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Credit: Rohin Francis

Brexit Uncertainity Already Hurting Workers and Public Services

Today’s employment statistics may seem to represent a well-needed break from Brexit but, on closer inspection, the impact of ongoing uncertainty is clear to see.

While employment and unemployment remain at near record highs, real pay growth remains sluggish. Average weekly earnings are up by 1 percent excluding bonuses compared to this time last year. To put this into perspective, this is around half the average increase workers experienced in the years between 1994 and 2007.

Amid the chaos surrounding the terms of the UK’s departure from the EU, very little attention seems to have been paid to the 3.6 million EU citizens that currently live in the UK. Today’s statistics show that the number of EU27 workers has decreased by over 100,000 since this time last year. Net migration from the EU turned negative in the second quarter of 2018 for the first time since 2009.

CLASS talked to EU national Toni Petkova, and Maike Bohn of the campaign group the3million about how the uncertainty of Brexit is impacting on them. Toni was turned down for leave to remain in Britain because she stopped working to become a full time carer.

The economic arguments for migration have been well made. Migrants are net contributors to UK society (they pay more in taxes than they receive in benefits) and certain sectors of the economy are overwhelmingly dependent on EU workers. A recent report from the Migration Advisory Committee showed that 25 percent of workers in food and drink manufacturing emanate from the EEA while the figure is around 5 percent for the social care and health industries.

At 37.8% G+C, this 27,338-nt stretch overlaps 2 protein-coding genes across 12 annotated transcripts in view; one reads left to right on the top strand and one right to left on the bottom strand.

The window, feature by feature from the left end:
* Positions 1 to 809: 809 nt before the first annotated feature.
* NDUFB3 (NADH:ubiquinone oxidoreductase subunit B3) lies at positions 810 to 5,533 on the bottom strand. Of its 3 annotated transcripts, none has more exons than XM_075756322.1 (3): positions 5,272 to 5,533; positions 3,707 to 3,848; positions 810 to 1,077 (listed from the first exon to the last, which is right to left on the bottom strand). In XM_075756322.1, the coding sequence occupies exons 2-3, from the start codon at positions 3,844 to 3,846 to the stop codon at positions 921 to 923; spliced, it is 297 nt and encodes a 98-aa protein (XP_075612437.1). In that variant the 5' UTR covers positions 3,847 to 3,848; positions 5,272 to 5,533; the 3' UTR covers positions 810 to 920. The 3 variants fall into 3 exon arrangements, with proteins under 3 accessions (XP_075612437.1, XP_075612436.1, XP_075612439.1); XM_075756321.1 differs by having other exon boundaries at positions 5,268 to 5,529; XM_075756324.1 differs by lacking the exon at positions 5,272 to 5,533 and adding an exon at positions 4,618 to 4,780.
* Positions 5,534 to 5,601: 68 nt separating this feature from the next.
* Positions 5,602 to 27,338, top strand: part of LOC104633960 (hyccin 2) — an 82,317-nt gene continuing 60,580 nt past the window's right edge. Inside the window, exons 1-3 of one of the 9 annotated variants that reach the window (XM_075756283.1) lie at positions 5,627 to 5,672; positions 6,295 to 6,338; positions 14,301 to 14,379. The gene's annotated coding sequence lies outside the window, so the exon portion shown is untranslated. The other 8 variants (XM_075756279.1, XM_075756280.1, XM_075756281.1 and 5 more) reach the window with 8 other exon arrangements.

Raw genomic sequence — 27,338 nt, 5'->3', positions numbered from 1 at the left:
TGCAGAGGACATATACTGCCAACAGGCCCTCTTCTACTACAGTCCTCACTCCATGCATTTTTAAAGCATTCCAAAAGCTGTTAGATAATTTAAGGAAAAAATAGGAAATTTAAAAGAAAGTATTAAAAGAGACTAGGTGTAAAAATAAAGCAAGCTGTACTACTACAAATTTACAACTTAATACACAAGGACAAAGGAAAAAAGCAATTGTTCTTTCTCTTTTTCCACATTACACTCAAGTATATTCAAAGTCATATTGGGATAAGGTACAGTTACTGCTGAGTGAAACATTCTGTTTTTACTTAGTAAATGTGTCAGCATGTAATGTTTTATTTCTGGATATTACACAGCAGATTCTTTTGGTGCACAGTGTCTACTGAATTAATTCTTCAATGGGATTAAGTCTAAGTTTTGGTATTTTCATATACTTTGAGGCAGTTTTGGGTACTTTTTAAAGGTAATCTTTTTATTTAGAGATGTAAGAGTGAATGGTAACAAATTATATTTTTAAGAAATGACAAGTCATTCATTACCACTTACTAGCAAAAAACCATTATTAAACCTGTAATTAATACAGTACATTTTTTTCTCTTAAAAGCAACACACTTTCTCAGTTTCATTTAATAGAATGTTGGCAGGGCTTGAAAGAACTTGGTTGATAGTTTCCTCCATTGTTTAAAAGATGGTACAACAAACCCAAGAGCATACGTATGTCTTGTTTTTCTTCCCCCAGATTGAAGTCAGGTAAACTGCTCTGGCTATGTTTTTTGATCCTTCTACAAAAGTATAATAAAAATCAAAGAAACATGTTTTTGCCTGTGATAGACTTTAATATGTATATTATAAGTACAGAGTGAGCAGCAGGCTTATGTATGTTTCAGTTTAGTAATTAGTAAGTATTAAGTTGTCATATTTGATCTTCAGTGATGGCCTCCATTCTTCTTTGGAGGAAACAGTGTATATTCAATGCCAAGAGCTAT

The combination of a hostile environment towards immigrants and ongoing uncertainty about the rights of EU workers post-Brexit is contributing to significant shortfalls in the labour market. For instance, the National Institute of Economic and Social Research found that 12 months on from the referendum, the number of EU workers joining the NHS fell by 17.6 percent while the number who left the service rose by 15.3 percent.

Behind each of these statistics lies the lived experience of 900 days of uncertainty and doubt since the referendum vote. As Maike Bohn of The 3 Million outlines in the video above, there are huge concerns about the need for all EU citizens to apply to be able to work in the UK. Despite promises made to the contrary, this ‘Settled Status’ process does not guarantee the rights of EU citizens living and working in the UK (as explained here).

While Theresa May has celebrated the end of freedom of movement baked into her Brexit deal, the above goes to show that there is in fact very little to celebrate in a move that makes us economically, socially and culturally poorer.

Recent calls for a ‘globalisation fund’ in which the government would use the billions of pounds paid by EU workers in tax to regenerate ‘left-behind’ communities are ill justified. There is clearly a very big need for investment in many areas of the UK but linking this decline to levels of migration risks further fuelling anti-immigrant sentiment.

As the vote on the Brexit deal has now been kicked further down the road, genuinely ring-fencing the rights of EU citizens in the UK and UK citizens in the EU needs to become an immediate priority. First and foremost, this unnecessary uncertainty has very tangible and detrimental impacts on the lives of millions of people up and down the country. If that is not enough, continued uncertainty will continue to hurt our public services and the economy.

Work areas: Economy and Industry.

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